China's motivations to boost the global standing of the yuan stem from the same concerns as its calls for a new reserve currency. Greater use of the yuan in trade would improve the competitiveness of Chinese exporters by reducing transaction costs and currency risks. By internationalizing the yuan, says HSBC's Qu, China can also begin extricating itself from the "dollar trap," in which the country, through its trade, amasses giant surpluses of dollars, which forces it to invest in dollar assets. This is why China, which holds $805 billion in U.S. Treasury securities, is the U.S.'s largest creditor. But this dollar hoard makes China's national wealth vulnerable to the whims of Washington's economic management. One of the reasons Beijing has been urging a gradual reduction in dollar dependence is the massive losses China could suffer if the value of the greenback was to erode as a result of U.S. deficit spending.

Yet some analysts say China is still far from ready to undertake the dramatic reforms necessary to allow the yuan to be a true international player. Making the yuan a freely traded currency would mean losing control over its value and flows of capital in and out of the country. This is a step Beijing's economic policymakers remain fearful of taking, since they still feel the need to protect China's developing domestic financial sector from shifts in the global economy. China sees its controlled currency as a "dam surrounding a reservoir, and the government doesn't know what would happen if it blew up the dam," says David Li, an economist at Tsinghua University in Beijing. "Would water flood out because the level inside the dam is higher than outside or would the opposite happen? That's what they are afraid of, that uncertainty." Li believes it could take 15 years for China to make the yuan a fully convertible currency. Laurence Brahm, a China expert and author of the new book The Anti-Globalization Breakfast Club, seconds this view. Though Brahm believes that China has a long-term goal of making the yuan a top-tier global currency, he says that the major reforms needed may have to wait until new leaders come to power. "During the administration of [President] Hu Jintao, a conservative leadership, I don't think they want to do anything that is too reformist," Brahm says.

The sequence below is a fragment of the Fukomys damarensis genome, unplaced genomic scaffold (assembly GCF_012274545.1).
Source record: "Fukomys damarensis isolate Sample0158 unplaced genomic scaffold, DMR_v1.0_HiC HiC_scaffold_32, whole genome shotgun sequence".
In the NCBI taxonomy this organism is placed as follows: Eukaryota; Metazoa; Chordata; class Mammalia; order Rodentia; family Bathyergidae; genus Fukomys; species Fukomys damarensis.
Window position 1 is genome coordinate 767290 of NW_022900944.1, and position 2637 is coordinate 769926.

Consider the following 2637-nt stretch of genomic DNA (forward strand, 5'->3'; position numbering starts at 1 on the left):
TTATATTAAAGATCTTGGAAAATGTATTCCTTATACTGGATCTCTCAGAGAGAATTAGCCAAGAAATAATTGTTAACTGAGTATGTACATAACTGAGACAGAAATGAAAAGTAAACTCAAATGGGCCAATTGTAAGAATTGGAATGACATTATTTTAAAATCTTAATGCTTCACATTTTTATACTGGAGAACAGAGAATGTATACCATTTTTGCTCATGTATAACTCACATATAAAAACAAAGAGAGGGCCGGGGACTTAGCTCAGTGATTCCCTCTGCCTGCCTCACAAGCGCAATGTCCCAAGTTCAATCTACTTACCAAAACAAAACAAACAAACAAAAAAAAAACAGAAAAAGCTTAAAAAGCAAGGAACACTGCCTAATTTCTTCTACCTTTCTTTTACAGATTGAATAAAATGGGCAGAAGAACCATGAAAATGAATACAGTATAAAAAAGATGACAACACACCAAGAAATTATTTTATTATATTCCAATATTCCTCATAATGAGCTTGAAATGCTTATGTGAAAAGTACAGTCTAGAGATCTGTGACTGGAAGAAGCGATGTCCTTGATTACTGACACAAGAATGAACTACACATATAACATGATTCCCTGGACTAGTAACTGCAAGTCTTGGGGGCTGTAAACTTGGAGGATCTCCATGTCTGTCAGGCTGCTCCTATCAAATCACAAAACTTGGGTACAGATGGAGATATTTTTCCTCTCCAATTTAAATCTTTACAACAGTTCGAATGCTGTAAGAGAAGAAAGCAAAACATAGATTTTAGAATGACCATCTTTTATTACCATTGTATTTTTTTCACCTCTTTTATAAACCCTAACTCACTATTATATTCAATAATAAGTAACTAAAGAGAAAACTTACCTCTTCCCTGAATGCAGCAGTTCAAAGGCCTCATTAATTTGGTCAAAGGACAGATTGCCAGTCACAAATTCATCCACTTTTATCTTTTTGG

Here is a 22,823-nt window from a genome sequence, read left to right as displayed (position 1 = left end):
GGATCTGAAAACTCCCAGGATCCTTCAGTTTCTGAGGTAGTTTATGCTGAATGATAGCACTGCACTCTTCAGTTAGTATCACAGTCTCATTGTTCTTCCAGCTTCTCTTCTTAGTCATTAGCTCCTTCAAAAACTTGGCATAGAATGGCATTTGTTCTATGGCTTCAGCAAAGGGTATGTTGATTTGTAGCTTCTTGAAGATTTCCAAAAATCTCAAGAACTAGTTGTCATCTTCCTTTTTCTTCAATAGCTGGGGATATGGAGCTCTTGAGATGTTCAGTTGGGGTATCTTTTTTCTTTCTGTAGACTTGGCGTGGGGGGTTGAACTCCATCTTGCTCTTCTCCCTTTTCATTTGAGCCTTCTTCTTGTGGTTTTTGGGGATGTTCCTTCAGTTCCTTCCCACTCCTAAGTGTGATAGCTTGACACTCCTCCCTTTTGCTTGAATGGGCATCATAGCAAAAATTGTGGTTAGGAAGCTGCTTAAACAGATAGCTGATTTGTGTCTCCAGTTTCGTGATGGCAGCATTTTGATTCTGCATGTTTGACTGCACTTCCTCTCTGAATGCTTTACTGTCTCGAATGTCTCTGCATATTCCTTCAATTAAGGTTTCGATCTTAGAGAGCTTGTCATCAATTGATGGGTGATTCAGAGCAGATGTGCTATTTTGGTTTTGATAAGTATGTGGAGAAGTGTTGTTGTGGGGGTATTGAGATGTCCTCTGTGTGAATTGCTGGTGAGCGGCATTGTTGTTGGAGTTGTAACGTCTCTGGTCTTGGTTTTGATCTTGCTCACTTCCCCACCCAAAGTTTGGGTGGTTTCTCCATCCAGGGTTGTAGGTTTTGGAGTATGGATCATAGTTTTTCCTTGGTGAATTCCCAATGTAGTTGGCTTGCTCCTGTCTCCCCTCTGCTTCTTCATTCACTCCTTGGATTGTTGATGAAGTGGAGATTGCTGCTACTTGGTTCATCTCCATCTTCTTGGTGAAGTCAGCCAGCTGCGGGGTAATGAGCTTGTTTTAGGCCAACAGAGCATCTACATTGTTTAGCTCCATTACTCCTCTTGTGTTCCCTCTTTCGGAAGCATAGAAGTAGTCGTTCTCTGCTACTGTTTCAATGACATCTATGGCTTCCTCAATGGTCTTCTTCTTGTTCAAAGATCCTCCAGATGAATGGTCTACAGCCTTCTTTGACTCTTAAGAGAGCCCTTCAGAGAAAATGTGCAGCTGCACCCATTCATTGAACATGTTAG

Nor are there signs that China is ready to ditch the dollar. Derek Scissors, a research fellow at the Heritage Foundation's Asian Studies Center, points out that Chinese official holdings of U.S. Treasury bills have increased by 50% in the past 12 months, as China continues to invest its ever increasing stash of dollars. "Cheap talk aside, China is actually the biggest supporter of the dollar," says Scissors. "It has no choice." Don't expect to change those greenbacks for redbacks anytime soon.

With reporting by Bill Powell / Shanghai